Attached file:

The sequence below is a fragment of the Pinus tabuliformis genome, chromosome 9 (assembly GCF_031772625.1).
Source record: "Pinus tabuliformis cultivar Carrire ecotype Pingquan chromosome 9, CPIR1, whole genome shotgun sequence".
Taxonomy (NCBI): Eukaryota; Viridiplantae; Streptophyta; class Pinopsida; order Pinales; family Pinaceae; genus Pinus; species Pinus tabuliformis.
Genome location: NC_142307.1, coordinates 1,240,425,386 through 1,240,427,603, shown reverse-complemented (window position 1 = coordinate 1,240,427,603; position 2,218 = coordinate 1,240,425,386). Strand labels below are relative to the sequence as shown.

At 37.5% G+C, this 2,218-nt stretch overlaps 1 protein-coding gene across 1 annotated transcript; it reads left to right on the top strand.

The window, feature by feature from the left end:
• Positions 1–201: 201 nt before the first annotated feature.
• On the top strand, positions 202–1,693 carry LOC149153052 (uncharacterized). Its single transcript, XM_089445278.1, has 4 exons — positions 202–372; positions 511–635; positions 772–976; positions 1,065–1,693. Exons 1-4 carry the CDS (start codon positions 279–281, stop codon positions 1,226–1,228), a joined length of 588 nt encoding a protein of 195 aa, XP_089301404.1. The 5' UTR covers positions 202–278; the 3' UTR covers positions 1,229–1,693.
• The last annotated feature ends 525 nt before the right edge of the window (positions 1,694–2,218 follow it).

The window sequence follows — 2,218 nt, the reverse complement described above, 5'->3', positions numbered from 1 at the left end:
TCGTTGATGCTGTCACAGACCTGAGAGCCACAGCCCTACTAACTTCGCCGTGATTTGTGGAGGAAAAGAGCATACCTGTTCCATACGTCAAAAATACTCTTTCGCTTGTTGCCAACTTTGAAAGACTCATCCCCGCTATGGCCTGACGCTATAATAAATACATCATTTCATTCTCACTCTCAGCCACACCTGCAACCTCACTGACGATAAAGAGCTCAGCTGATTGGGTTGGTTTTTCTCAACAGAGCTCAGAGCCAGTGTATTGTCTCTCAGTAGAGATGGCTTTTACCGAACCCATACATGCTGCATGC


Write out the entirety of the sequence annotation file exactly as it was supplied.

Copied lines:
The sequence below is a fragment of the Pinus tabuliformis genome, chromosome 9 (assembly GCF_031772625.1).
Source record: "Pinus tabuliformis cultivar Carrire ecotype Pingquan chromosome 9, CPIR1, whole genome shotgun sequence".
Taxonomy (NCBI): Eukaryota; Viridiplantae; Streptophyta; class Pinopsida; order Pinales; family Pinaceae; genus Pinus; species Pinus tabuliformis.
Genome location: NC_142307.1, coordinates 1,240,425,386 through 1,240,427,603, shown reverse-complemented (window position 1 = coordinate 1,240,427,603; position 2,218 = coordinate 1,240,425,386). Strand labels below are relative to the sequence as shown.

At 37.5% G+C, this 2,218-nt stretch overlaps 1 protein-coding gene across 1 annotated transcript; it reads left to right on the top strand.

The window, feature by feature from the left end:
• Positions 1–201: 201 nt before the first annotated feature.
• On the top strand, positions 202–1,693 carry LOC149153052 (uncharacterized). Its single transcript, XM_089445278.1, has 4 exons — positions 202–372; positions 511–635; positions 772–976; positions 1,065–1,693. Exons 1-4 carry the CDS (start codon positions 279–281, stop codon positions 1,226–1,228), a joined length of 588 nt encoding a protein of 195 aa, XP_089301404.1. The 5' UTR covers positions 202–278; the 3' UTR covers positions 1,229–1,693.
• The last annotated feature ends 525 nt before the right edge of the window (positions 1,694–2,218 follow it).

The window sequence follows — 2,218 nt, the reverse complement described above, 5'->3', positions numbered from 1 at the left end:
TCGTTGATGCTGTCACAGACCTGAGAGCCACAGCCCTACTAACTTCGCCGTGATTTGTGGAGGAAAAGAGCATACCTGTTCCATACGTCAAAAATACTCTTTCGCTTGTTGCCAACTTTGAAAGACTCATCCCCGCTATGGCCTGACGCTATAATAAATACATCATTTCATTCTCACTCTCAGCCACACCTGCAACCTCACTGACGATAAAGAGCTCAGCTGATTGGGTTGGTTTTTCTCAACAGAGCTCAGAGCCAGTGTATTGTCTCTCAGTAGAGATGGCTTTTACCGAACCCATACATGCTGCATGC